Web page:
October 19 Letters to the Editor

Illustration by crowcrumbs.


A quick Google search will show you there are over 3,000 crisis pregnancy centers in the U.S. Some would say, it was only a matter of time before our area received one. We will be receiving two. Disguised as medical resource centers, these organizations are pro-life and often faith based. These organizations target low-income individuals and youth on a free or low-cost basis. 

I was raised by a single, low-income teen mom who sought services at one of these clinics. She went to seek an abortion and was scared out of it. She did not know she was walking into a religious pro-life center because it was not advertised as such. It was a crisis pregnancy center and she was vulnerable and in crisis. 

I watched my mother struggle my entire life to provide me and herself with basic needs with no help. I remember her telling me about how the women in that crisis center treated her when she asked for an abortion. How scared and alone she was. 

I had an abortion a few months prior to Roe v. Wade being overturned in 2022. Abortion after six weeks was/is illegal in the state of Texas. I was at six weeks and sought care in New Mexico. I was scared. Finding the information I needed to access care was challenging. After many calls were made and sifting through crisis center websites (I was lucky to know to read between the lines), I found care. I was also lucky to live so close to a state with abortion access.

I was in a similar position to my mother: pregnant, working multiple jobs, below the poverty line, in a pandemic, and these were my circumstances even with a master’s degree. I also had to consider my own personal health at this time. The thing is, I had a choice, I found a choice, I knew what to avoid, and luckily I had the means. 

I remember in middle school I had several friends who were pregnant (starting at 11-years-old) and the circumstances of those pregnancies would bring you to tears. These crisis centers target low-income and youth. These centers do not educate on contraception, consent, abuse, or options for making healthy choices. 

I am writing this because truth and understanding come from sharing our experiences. Understanding the different circumstances we live in creates possibility between one another. Not everyone has help, knows how to ask for help, and may struggle their entire lives to have the tools for basic needs. 

In the summer of 2022, Big Bend Reproductive Coalition was established in our area. They are able to share accurate information with our community. 

Thank you to Samantha Karas and The Big Bend Sentinel for reporting on the Presidio crisis pregnancy center. We must all consider the true agenda behind the crisis center and how and who their presence will affect. 


Your neighbor



Last week, the proposed Presidio Pregnancy Center presented plans to operate in Presidio and Alpine. The interagency meeting included the Children’s Advocacy Center Of The Big Bend and the Office of Border Public Health. The center is part of Care Net, a national network of evangelical, anti-abortion Crisis Pregnancy Centers (CPCs).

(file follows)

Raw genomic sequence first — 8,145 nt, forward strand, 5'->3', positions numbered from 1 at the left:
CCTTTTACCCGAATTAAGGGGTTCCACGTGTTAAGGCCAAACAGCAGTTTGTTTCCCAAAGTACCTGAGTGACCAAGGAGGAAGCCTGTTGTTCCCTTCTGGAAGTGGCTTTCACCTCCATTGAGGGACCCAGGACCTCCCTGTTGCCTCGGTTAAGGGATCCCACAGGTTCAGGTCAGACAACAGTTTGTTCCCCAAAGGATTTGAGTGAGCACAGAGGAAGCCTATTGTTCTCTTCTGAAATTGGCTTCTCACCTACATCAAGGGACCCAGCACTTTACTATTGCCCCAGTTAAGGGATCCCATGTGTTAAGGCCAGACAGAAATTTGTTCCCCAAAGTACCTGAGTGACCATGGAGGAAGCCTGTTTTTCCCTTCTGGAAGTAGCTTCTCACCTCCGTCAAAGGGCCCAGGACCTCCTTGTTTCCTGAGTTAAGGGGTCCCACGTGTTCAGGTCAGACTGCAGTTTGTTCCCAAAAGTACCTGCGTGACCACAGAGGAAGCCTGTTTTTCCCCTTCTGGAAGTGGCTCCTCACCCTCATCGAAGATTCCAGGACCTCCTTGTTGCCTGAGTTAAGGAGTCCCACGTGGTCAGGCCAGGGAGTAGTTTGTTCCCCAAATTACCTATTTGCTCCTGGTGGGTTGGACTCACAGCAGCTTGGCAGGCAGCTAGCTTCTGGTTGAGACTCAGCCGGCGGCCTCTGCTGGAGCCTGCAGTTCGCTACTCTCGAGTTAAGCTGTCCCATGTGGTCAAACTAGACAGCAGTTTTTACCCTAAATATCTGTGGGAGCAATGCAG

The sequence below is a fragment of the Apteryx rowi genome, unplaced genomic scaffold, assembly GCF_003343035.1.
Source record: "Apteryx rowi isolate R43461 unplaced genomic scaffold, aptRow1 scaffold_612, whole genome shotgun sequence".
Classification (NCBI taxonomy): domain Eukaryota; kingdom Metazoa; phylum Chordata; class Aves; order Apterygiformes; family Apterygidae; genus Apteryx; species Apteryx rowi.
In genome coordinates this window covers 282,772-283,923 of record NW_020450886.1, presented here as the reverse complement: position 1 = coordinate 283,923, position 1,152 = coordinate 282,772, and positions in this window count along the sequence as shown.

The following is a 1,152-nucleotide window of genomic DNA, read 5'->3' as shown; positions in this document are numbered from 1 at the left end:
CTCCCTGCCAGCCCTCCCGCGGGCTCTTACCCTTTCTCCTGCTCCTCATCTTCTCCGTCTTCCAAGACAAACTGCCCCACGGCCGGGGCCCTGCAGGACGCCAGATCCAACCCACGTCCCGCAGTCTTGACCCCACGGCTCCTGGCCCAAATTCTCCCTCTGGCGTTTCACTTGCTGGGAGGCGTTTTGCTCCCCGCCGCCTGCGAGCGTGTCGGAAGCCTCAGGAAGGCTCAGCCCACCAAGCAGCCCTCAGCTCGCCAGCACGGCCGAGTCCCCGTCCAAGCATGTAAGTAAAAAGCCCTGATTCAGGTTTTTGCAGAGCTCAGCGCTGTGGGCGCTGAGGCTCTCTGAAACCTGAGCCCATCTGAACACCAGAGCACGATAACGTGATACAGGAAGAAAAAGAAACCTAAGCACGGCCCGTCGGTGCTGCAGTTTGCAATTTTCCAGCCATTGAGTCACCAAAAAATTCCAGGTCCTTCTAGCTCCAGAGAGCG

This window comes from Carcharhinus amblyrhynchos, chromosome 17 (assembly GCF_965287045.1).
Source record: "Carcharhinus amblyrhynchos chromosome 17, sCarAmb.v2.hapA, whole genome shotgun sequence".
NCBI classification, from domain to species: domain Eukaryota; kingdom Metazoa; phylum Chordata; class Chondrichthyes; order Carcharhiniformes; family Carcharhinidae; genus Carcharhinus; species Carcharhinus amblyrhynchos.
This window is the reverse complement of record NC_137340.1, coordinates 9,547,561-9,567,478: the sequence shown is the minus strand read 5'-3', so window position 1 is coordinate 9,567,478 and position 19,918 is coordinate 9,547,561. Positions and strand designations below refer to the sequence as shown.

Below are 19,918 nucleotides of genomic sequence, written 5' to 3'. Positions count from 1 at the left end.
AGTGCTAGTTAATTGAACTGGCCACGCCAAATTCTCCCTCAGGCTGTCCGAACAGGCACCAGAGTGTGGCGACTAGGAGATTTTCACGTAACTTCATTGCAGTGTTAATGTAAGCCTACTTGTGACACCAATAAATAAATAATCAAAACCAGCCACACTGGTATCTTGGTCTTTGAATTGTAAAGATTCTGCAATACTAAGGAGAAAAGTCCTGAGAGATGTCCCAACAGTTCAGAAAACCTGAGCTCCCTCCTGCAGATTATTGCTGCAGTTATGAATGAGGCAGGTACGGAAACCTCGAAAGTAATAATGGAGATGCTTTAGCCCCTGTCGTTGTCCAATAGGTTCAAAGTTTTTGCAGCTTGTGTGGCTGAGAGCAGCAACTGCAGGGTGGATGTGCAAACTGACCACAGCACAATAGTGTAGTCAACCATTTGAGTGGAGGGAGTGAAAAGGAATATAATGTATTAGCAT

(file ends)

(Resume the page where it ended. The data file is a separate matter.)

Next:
There are a few things to know about CPCs. First, they are not medical facilities and do not provide legitimate medical advice or services. They are not bound by legal protections of confidentiality for patients, including what’s discussed during appointments and the results of pregnancy tests. The spokesperson for the Presidio Pregnancy Center claimed that they would share patient information with authorities, including whether a person decides not to carry a pregnancy, when asked during the Q&A.

This is a terrifying and dangerous situation for West Texans looking for legitimate medical care and information about pregnancy and what options are available to them.

CPCs, including those that are part of the Care Net network, have a long history of providing misinformation, disinformation, incorrect due date information, and restricted access to information about abortion and miscarriage management options. CPC databases are unregulated and therefore cannot be guaranteed to be kept confidential.

According to The Center for Countering Digital Hate, CPCs use digital marketing tactics to target people seeking information about abortion care. According to their data, “71% of CPCs use deceptive means such as spreading thoroughly debunked misinformation and 38% do not clearly state on their website homepage that they do not provide abortion care.”

According to research by Andrea Swartzendruber, an associate professor at the University of Georgia College of Public Health, 77% of Crisis Pregnancy Centers offer non-diagnostic ultrasounds, which do not provide any information about the health of an embryo.

Big Bend Reproductive Coalition has serious concerns about the safety, privacy, and access to accurate medical information and confidentiality for West Texans. West Texans seeking support at CPCs may receive inaccurate, unreliable information about pregnancy, birth control, emergency contraception, abortion, and miscarriage which could put their health at risk and make them susceptible to penalties under Texas law.

CPCs lie. West Texans deserve informed consent, autonomy, privacy, and ethical care from legitimate health care professionals. CPCs have historically undercut these expectations.